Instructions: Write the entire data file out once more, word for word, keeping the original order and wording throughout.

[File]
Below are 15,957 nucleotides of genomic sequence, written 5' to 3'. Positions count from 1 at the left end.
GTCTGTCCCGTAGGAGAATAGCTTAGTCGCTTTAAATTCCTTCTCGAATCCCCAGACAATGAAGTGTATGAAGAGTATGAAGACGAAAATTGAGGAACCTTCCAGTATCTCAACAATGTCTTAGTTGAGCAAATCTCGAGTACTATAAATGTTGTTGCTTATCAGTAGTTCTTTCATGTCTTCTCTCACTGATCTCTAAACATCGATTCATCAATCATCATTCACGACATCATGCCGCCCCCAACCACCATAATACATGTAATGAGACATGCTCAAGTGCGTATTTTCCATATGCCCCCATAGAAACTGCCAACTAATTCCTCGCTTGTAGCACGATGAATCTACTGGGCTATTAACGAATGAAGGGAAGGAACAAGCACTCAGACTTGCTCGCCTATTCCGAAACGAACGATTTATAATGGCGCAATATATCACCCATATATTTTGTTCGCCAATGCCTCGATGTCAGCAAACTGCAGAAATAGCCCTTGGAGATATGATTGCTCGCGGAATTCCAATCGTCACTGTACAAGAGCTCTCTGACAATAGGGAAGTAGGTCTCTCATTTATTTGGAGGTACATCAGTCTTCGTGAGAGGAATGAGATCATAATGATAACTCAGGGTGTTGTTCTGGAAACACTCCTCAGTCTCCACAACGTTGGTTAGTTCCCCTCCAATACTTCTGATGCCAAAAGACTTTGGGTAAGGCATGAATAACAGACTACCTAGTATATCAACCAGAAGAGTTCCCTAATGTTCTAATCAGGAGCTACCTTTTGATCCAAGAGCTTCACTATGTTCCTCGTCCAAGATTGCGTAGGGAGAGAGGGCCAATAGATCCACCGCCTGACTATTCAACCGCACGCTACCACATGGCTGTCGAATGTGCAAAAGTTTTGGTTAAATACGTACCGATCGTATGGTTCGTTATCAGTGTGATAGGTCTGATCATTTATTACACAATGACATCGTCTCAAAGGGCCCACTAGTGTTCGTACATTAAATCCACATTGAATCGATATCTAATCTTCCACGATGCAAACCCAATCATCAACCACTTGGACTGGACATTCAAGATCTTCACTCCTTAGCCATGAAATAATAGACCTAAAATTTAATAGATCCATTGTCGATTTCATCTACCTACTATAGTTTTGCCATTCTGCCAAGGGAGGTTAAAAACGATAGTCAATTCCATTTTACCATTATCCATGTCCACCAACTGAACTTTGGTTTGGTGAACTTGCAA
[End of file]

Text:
Below are 15,957 nucleotides of genomic sequence, written 5' to 3'. Positions count from 1 at the left end.
GTCTGTCCCGTAGGAGAATAGCTTAGTCGCTTTAAATTCCTTCTCGAATCCCCAGACAATGAAGTGTATGAAGAGTATGAAGACGAAAATTGAGGAACCTTCCAGTATCTCAACAATGTCTTAGTTGAGCAAATCTCGAGTACTATAAATGTTGTTGCTTATCAGTAGTTCTTTCATGTCTTCTCTCACTGATCTCTAAACATCGATTCATCAATCATCATTCACGACATCATGCCGCCCCCAACCACCATAATACATGTAATGAGACATGCTCAAGTGCGTATTTTCCATATGCCCCCATAGAAACTGCCAACTAATTCCTCGCTTGTAGCACGATGAATCTACTGGGCTATTAACGAATGAAGGGAAGGAACAAGCACTCAGACTTGCTCGCCTATTCCGAAACGAACGATTTATAATGGCGCAATATATCACCCATATATTTTGTTCGCCAATGCCTCGATGTCAGCAAACTGCAGAAATAGCCCTTGGAGATATGATTGCTCGCGGAATTCCAATCGTCACTGTACAAGAGCTCTCTGACAATAGGGAAGTAGGTCTCTCATTTATTTGGAGGTACATCAGTCTTCGTGAGAGGAATGAGATCATAATGATAACTCAGGGTGTTGTTCTGGAAACACTCCTCAGTCTCCACAACGTTGGTTAGTTCCCCTCCAATACTTCTGATGCCAAAAGACTTTGGGTAAGGCATGAATAACAGACTACCTAGTATATCAACCAGAAGAGTTCCCTAATGTTCTAATCAGGAGCTACCTTTTGATCCAAGAGCTTCACTATGTTCCTCGTCCAAGATTGCGTAGGGAGAGAGGGCCAATAGATCCACCGCCTGACTATTCAACCGCACGCTACCACATGGCTGTCGAATGTGCAAAAGTTTTGGTTAAATACGTACCGATCGTATGGTTCGTTATCAGTGTGATAGGTCTGATCATTTATTACACAATGACATCGTCTCAAAGGGCCCACTAGTGTTCGTACATTAAATCCACATTGAATCGATATCTAATCTTCCACGATGCAAACCCAATCATCAACCACTTGGACTGGACATTCAAGATCTTCACTCCTTAGCCATGAAATAATAGACCTAAAATTTAATAGATCCATTGTCGATTTCATCTACCTACTATAGTTTTGCCATTCTGCCAAGGGAGGTTAAAAACGATAGTCAATTCCATTTTACCATTATCCATGTCCACCAACTGAACTTTGGTTTGGTGAACTTGCAA